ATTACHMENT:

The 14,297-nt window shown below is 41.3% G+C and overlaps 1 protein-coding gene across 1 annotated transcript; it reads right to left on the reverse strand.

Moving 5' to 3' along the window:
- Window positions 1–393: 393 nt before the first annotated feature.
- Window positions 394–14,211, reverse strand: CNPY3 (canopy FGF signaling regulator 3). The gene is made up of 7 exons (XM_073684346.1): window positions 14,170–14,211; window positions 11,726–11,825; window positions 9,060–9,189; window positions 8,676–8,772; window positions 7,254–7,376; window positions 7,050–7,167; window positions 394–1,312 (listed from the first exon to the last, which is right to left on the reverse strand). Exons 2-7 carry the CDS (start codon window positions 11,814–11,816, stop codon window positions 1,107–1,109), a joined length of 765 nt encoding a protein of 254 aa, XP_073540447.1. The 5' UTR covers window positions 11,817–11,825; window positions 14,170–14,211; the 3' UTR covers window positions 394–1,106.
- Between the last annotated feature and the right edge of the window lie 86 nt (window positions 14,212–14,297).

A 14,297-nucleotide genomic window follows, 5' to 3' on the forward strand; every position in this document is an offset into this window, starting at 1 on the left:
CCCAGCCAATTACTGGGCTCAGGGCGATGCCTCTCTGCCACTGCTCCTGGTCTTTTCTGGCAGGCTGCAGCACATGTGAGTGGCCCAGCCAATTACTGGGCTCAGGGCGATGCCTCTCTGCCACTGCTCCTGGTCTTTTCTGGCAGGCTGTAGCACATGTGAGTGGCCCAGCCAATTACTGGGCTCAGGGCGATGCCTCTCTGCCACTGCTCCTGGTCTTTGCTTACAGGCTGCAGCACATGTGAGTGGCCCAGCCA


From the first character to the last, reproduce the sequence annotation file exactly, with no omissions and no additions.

The 14,297-nt window shown below is 41.3% G+C and overlaps 1 protein-coding gene across 1 annotated transcript; it reads right to left on the reverse strand.

Moving 5' to 3' along the window:
- Window positions 1–393: 393 nt before the first annotated feature.
- Window positions 394–14,211, reverse strand: CNPY3 (canopy FGF signaling regulator 3). The gene is made up of 7 exons (XM_073684346.1): window positions 14,170–14,211; window positions 11,726–11,825; window positions 9,060–9,189; window positions 8,676–8,772; window positions 7,254–7,376; window positions 7,050–7,167; window positions 394–1,312 (listed from the first exon to the last, which is right to left on the reverse strand). Exons 2-7 carry the CDS (start codon window positions 11,814–11,816, stop codon window positions 1,107–1,109), a joined length of 765 nt encoding a protein of 254 aa, XP_073540447.1. The 5' UTR covers window positions 11,817–11,825; window positions 14,170–14,211; the 3' UTR covers window positions 394–1,106.
- Between the last annotated feature and the right edge of the window lie 86 nt (window positions 14,212–14,297).

A 14,297-nucleotide genomic window follows, 5' to 3' on the forward strand; every position in this document is an offset into this window, starting at 1 on the left:
CCCAGCCAATTACTGGGCTCAGGGCGATGCCTCTCTGCCACTGCTCCTGGTCTTTTCTGGCAGGCTGCAGCACATGTGAGTGGCCCAGCCAATTACTGGGCTCAGGGCGATGCCTCTCTGCCACTGCTCCTGGTCTTTTCTGGCAGGCTGTAGCACATGTGAGTGGCCCAGCCAATTACTGGGCTCAGGGCGATGCCTCTCTGCCACTGCTCCTGGTCTTTGCTTACAGGCTGCAGCACATGTGAGTGGCCCAGCCA